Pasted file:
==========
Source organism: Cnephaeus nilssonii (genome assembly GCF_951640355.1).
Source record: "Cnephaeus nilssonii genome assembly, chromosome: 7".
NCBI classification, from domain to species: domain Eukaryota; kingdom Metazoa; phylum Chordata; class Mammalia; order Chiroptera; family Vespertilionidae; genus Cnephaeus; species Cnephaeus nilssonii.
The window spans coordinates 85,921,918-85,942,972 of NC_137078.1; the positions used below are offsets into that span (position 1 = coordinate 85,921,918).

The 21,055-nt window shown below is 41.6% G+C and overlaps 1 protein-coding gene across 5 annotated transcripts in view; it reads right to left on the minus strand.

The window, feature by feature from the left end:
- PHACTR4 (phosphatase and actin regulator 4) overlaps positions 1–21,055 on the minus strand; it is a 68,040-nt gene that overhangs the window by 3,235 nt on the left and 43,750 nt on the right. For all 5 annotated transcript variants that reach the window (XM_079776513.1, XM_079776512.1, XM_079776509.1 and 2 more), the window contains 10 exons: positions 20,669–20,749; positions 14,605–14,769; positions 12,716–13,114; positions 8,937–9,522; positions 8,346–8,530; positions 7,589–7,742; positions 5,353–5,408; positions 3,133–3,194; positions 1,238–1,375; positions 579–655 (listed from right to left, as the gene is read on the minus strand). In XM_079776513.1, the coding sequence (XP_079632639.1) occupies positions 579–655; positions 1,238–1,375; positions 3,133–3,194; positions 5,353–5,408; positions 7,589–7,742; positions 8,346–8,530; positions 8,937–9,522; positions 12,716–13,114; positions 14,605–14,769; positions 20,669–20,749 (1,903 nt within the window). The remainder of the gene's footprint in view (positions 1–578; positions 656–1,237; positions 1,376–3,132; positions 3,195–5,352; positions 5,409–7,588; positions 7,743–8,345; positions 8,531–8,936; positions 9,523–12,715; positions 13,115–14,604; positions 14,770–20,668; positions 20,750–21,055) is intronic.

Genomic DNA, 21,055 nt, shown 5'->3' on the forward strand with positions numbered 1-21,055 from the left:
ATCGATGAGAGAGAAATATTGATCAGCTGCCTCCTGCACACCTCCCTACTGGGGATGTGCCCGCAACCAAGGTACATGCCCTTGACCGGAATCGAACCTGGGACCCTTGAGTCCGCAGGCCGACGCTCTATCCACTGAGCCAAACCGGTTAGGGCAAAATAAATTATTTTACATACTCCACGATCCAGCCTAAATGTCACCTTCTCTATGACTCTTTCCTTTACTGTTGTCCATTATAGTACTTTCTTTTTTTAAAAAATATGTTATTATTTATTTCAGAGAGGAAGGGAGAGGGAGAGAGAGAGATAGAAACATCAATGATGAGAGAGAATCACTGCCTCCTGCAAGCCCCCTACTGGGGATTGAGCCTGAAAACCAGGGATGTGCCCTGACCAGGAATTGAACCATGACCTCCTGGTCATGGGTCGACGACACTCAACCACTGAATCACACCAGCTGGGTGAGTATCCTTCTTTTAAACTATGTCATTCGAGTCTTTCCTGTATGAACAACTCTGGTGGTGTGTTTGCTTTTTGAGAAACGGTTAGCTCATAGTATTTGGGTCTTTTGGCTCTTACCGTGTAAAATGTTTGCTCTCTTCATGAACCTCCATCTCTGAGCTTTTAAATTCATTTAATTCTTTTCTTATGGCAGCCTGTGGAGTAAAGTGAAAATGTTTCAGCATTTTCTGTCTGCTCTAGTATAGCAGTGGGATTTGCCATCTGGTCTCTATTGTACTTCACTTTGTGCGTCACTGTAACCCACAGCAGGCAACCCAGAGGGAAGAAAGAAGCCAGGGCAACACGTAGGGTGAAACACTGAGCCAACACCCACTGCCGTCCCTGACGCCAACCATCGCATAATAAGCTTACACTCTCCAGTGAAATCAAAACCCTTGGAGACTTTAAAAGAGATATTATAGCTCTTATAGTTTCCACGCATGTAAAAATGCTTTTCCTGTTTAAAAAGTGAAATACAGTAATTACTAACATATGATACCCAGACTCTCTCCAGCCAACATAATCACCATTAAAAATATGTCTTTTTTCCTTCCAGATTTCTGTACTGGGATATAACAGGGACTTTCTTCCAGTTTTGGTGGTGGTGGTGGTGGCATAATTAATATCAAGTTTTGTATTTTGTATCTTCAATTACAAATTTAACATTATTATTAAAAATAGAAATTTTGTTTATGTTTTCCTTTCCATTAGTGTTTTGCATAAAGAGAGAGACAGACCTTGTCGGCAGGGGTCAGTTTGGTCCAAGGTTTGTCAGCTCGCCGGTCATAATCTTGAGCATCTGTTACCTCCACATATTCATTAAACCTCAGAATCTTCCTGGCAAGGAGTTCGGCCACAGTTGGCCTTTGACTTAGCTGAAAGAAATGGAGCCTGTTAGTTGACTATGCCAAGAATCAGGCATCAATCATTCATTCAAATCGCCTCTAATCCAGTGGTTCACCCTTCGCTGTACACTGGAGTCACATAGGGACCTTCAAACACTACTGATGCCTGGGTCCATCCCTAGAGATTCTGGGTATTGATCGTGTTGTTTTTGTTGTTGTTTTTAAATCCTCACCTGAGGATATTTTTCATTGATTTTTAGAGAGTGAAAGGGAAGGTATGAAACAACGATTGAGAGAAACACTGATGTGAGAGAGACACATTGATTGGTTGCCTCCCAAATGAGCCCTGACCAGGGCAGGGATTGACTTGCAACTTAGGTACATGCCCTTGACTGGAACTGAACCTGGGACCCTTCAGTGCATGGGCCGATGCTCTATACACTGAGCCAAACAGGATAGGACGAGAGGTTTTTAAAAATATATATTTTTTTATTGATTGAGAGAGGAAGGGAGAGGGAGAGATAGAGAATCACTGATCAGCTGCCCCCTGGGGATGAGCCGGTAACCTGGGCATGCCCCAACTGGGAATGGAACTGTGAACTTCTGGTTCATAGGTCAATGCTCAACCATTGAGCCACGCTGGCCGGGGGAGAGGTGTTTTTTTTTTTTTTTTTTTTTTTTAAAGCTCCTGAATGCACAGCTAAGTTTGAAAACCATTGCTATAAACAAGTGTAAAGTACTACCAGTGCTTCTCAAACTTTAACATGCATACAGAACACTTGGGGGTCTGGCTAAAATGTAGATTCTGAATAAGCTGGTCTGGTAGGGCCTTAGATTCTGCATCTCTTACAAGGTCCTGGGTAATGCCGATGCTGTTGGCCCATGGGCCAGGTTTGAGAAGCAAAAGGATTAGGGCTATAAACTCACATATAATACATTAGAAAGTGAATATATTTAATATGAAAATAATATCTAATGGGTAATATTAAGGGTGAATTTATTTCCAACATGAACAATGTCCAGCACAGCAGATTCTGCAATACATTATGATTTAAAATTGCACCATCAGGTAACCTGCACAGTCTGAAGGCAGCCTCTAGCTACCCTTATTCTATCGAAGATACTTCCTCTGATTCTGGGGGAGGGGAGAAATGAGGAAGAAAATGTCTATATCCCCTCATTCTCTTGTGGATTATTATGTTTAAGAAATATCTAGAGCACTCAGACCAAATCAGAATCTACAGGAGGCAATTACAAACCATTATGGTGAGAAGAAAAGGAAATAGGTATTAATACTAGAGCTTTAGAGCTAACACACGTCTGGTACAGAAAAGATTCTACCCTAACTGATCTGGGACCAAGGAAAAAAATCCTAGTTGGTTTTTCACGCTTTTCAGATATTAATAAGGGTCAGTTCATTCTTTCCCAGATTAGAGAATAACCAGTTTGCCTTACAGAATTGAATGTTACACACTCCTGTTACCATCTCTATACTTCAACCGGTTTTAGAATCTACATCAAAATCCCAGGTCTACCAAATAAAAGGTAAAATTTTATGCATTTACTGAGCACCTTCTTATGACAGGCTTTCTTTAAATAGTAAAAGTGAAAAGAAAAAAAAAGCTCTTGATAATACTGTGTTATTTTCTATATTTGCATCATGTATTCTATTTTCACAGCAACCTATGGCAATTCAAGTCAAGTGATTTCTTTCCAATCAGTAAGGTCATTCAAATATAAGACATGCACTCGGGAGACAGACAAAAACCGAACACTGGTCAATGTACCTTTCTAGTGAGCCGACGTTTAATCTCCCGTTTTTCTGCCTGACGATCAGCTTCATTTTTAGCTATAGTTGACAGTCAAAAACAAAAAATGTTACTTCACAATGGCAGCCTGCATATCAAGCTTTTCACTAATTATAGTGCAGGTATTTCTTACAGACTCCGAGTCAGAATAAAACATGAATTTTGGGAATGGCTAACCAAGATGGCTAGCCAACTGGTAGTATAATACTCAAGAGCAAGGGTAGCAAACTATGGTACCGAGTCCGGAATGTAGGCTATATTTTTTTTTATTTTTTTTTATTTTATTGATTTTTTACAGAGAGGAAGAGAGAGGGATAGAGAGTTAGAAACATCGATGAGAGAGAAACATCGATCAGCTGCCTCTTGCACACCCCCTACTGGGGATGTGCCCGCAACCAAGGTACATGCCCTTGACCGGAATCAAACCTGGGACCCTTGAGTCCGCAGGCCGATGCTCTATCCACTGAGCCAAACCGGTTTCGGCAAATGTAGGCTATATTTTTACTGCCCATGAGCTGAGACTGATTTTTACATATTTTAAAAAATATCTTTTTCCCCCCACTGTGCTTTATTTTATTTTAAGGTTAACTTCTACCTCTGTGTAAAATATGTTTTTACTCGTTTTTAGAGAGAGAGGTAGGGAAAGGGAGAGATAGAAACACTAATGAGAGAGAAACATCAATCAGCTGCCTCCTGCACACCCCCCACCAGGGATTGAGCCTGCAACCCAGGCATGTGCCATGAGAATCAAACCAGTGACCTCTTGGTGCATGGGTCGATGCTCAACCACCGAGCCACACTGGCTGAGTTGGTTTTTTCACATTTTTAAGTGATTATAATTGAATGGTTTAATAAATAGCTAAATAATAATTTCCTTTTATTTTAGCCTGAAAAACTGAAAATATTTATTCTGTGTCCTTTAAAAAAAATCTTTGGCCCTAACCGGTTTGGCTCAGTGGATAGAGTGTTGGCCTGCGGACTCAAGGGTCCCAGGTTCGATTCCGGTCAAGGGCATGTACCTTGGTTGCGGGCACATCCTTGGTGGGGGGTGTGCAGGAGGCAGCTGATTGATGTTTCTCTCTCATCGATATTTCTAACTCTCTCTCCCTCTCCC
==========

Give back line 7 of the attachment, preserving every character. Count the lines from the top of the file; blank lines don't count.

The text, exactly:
- PHACTR4 (phosphatase and actin regulator 4) overlaps positions 1–21,055 on the minus strand; it is a 68,040-nt gene that overhangs the window by 3,235 nt on the left and 43,750 nt on the right. For all 5 annotated transcript variants that reach the window (XM_079776513.1, XM_079776512.1, XM_079776509.1 and 2 more), the window contains 10 exons: positions 20,669–20,749; positions 14,605–14,769; positions 12,716–13,114; positions 8,937–9,522; positions 8,346–8,530; positions 7,589–7,742; positions 5,353–5,408; positions 3,133–3,194; positions 1,238–1,375; positions 579–655 (listed from right to left, as the gene is read on the minus strand). In XM_079776513.1, the coding sequence (XP_079632639.1) occupies positions 579–655; positions 1,238–1,375; positions 3,133–3,194; positions 5,353–5,408; positions 7,589–7,742; positions 8,346–8,530; positions 8,937–9,522; positions 12,716–13,114; positions 14,605–14,769; positions 20,669–20,749 (1,903 nt within the window). The remainder of the gene's footprint in view (positions 1–578; positions 656–1,237; positions 1,376–3,132; positions 3,195–5,352; positions 5,409–7,588; positions 7,743–8,345; positions 8,531–8,936; positions 9,523–12,715; positions 13,115–14,604; positions 14,770–20,668; positions 20,750–21,055) is intronic.